Morocco is to dig 2,400 cubic meters of soil in occupied Western Sahara, as part of a mineral exploration.
The Moroccan government's National Office of Hydrocarbons and Mines (ONHYM) has issued a tender document on its website revealing a plan to carry out mineral exploration in Western Sahara.
The tender invites for digging 2,400 cubic meters of soil, in the shape of 800 meters of trenches, each 3 meters deep and one meter wide.
Trenching is a common mineral exploration technique, through which rock samples are taken at regular intervals - for instance, every 1 meter - for geochemical analysis. The digging is to get to slightly fresher and more representative rock below the excavated sand/gravel cover.
Western Sahara is under foreign illegal occupation by Morocco, and the latter has no right under international law to carry out such exploration work.
ONHYM refers to the location for the dig as being in ‘Provinces du Sud’ - the 'Southern Provinces'. This is how Morocco's refers to the territory that the UN, the International Court of Justice, the EU Court of Justice, and the African Union reject Morocco's claims to.
ONHYM itself, together with Canadian company Metalex, is a joint-venture partner in the mineral exploration in the same area of Western Sahara. Western Sahara Resource Watch (WSRW) wrote yesterday that reports from Metalex suggest that the company is proceeding in its partnership with ONHYM. It is not clear to WSRW if there is any relationship between the trenching programme described in the tender and ONHYM's partnership with Metalex. An ONHYM map from January 2021 reveals that ONHYM has two other projects in the same part of Western Sahara [download].
According to the geographical coordinates in the tender document, the work will be carried out in one of four ‘proposed zones' in the southern part of occupied Western Sahara, south-southeast of Dakhla, at 95 kilometers from Guerguerat. ONHYM will make the final decision on which exact zone to explore, after obtaining the necessary approvals from the Moroccan army.
ONHYM wrote in a statement [or download] on 26 January 2021 that its “major mining exploration activities during the period 2021-2023 will revolve around the most promising areas for precious metals, base metals and industrial rocks and minerals, in particular in the Southern Provinces, Anti Atlas, Haut Atlas and Oriental”.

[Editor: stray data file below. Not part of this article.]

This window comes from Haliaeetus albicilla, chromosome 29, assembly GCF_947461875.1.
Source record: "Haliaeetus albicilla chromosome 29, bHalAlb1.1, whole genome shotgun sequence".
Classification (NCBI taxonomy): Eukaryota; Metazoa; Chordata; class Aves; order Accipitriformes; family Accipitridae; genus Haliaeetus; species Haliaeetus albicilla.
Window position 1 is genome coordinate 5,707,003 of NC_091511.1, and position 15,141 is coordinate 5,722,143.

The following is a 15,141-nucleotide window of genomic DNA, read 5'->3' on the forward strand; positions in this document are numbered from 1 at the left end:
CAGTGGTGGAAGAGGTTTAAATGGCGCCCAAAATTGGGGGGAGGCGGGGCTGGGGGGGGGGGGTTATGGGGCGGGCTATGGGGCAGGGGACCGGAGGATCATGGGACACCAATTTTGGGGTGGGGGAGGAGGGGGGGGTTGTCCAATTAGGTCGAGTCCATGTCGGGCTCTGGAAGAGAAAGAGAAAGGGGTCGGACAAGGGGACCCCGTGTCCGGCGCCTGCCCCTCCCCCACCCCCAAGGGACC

In January 2020, ONHYM published ‘promotional flyers’ for mineral exploration in six locations in the same area. The documents summarise the drilling history, geological situation, licence possibilities and infrastructure on each place. Some also make reference to the airborne study made by Canadian company Sander Geophysical which WSRW has mentioned earlier. The six locations are referred to by ONHYM as “projects in promotion 2021”.
Find the six flyers here:
Twihinate and Lamgala [or download], (REE, Nb, FE, U)
Glibat Lafhouda, Drag, Al Farnan [or download], (Nb, Ta, REE, U, Fe).
Lahjeyra [or download], (REE, Nb, Fe, Mo, Au, V)
Twirga Amwaga [or download], (PGA Mineralisations)
Chenna [or download], (Au, Cu)
Aghracha Awhifrite Awark Lamliyssa [or download], (U, REE)
Even after a likely intervention of the Canadian public accounting firm regulator, the mining company Metalex keeps misleading about its licences on occupied land in reports audited by Davidson & Company.
The Moroccan government has just closed a tender to dig 4000 cubic meters of soil as part of search for minerals in occupied Western Sahara.
Uranium, diamonds, gold, niobium. ONHYM's mining programme in southern parts of occupied Western Sahara is speeding up. See where their projects are here.
The Canadian company Sander Geophysics has been deeply involved in controversial airborne seismic studies in occupied Western Sahara.